# North east down

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The east north up (ENU) local tangent plane is similar to NED, except for swapping 'down' for 'up' and x for y.

North east down (NED), also known as local tangent plane (LTP), is a geographical coordinate system for representing state vectors that is commonly used in aviation. It consists of three numbers: one represents the position along the northern axis, one along the eastern axis, and one represents vertical position. Down is chosen as opposed to up in order to comply with the right-hand rule. The origin of this coordinate system is usually chosen to be a point on the surface of the geoid below the aircraft's center of gravity. However, care must be taken since, if the aircraft is accelerating (turning or accelerating linearly), then the NED coordinates are no longer inertial coordinates.[1]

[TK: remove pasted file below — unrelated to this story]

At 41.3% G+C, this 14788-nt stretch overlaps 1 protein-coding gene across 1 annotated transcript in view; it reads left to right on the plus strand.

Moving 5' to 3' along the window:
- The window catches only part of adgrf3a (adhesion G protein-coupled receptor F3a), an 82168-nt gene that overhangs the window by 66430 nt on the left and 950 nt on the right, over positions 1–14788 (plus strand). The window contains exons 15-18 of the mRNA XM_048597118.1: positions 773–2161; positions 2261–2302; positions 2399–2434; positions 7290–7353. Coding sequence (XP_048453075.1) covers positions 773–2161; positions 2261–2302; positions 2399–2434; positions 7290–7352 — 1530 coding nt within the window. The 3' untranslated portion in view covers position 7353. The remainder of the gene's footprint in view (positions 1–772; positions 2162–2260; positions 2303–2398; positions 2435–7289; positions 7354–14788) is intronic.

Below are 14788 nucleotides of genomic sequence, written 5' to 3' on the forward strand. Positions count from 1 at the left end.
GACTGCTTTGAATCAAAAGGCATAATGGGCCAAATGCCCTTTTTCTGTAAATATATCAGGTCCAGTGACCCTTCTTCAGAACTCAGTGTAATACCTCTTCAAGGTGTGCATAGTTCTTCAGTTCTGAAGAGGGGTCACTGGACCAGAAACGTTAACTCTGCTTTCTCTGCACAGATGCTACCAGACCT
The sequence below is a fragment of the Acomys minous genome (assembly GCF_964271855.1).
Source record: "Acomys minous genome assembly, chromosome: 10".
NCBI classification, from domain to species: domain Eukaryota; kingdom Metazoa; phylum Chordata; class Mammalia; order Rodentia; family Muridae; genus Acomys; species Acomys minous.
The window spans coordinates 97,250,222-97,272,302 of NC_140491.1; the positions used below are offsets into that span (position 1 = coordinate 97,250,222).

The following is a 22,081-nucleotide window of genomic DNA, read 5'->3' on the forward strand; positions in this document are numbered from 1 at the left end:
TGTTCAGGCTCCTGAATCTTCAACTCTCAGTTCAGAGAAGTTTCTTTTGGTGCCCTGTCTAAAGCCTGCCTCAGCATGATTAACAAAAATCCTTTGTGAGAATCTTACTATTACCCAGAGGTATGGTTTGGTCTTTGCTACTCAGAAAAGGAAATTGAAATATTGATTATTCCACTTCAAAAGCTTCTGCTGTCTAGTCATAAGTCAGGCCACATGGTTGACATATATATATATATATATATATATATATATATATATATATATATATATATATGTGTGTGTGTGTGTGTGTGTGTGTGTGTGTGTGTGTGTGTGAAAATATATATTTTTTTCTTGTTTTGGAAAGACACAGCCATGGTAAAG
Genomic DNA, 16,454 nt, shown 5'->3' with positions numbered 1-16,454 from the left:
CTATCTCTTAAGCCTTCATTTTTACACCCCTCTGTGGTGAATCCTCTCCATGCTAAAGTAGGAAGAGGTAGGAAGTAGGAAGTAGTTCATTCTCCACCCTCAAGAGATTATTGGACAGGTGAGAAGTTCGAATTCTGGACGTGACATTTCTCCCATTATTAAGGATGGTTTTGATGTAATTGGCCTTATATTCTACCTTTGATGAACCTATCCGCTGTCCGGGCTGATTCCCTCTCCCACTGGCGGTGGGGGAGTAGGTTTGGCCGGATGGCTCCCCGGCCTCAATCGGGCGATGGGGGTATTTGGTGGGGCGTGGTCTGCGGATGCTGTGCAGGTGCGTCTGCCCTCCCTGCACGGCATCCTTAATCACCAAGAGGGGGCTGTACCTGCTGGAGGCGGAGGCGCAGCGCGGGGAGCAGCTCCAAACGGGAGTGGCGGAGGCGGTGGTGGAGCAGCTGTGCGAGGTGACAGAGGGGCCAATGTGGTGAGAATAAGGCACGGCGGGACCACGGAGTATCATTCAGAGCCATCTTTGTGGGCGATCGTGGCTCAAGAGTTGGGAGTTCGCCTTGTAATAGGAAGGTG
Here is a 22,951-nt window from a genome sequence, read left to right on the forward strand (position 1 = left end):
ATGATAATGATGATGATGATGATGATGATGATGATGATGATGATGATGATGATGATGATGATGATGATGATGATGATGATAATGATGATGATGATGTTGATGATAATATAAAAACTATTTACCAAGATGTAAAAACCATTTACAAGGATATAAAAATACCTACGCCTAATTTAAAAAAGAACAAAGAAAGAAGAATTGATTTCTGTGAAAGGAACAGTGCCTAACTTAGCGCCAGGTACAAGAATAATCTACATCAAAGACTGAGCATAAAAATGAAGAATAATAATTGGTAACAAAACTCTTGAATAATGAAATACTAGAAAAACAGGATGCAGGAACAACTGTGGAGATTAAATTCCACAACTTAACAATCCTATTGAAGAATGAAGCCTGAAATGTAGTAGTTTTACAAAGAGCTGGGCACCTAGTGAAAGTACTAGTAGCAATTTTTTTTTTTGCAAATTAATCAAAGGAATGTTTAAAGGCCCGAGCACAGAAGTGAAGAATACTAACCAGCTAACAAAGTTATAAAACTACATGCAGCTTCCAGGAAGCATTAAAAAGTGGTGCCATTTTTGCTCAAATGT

NED coordinates are similar to ECEF in that they're Cartesian, however they can be more convenient due to the relatively small numbers involved, and also because of the intuitive axes. NED and ECEF coordinates can be related with the following formula:[2]

${\displaystyle \mathbf {p} _{\mathrm {NED} }=R^{T}(\mathbf {p} _{\mathrm {ECEF} }-\mathbf {p} _{\mathrm {Ref} })}$

where ${\displaystyle \mathbf {p} _{\mathrm {NED} }}$ is a 3D position in a NED system, ${\displaystyle \mathbf {p} _{\mathrm {ECEF} }}$ is the corresponding ECEF position, ${\displaystyle \mathbf {p} _{\mathrm {Ref} }}$ is the reference ECEF position (where the local tangent plane originates), and ${\displaystyle R}$ is a rotation matrix whose columns are the north, east, and down axes. ${\displaystyle R}$ may be defined conveniently from the latitude ${\displaystyle \phi }$ and longitude ${\displaystyle \lambda }$ corresponding to ${\displaystyle \mathbf {p} _{\mathrm {Ref} }}$:

${\displaystyle R={\begin{bmatrix}-\sin(\phi )\cos(\lambda )&-\sin(\lambda )&-\cos(\phi )\cos(\lambda )\\-\sin(\phi )\sin(\lambda )&\cos(\lambda )&-\cos(\phi )\sin(\lambda )\\\cos(\phi )&0&-\sin(\phi )\end{bmatrix}}}$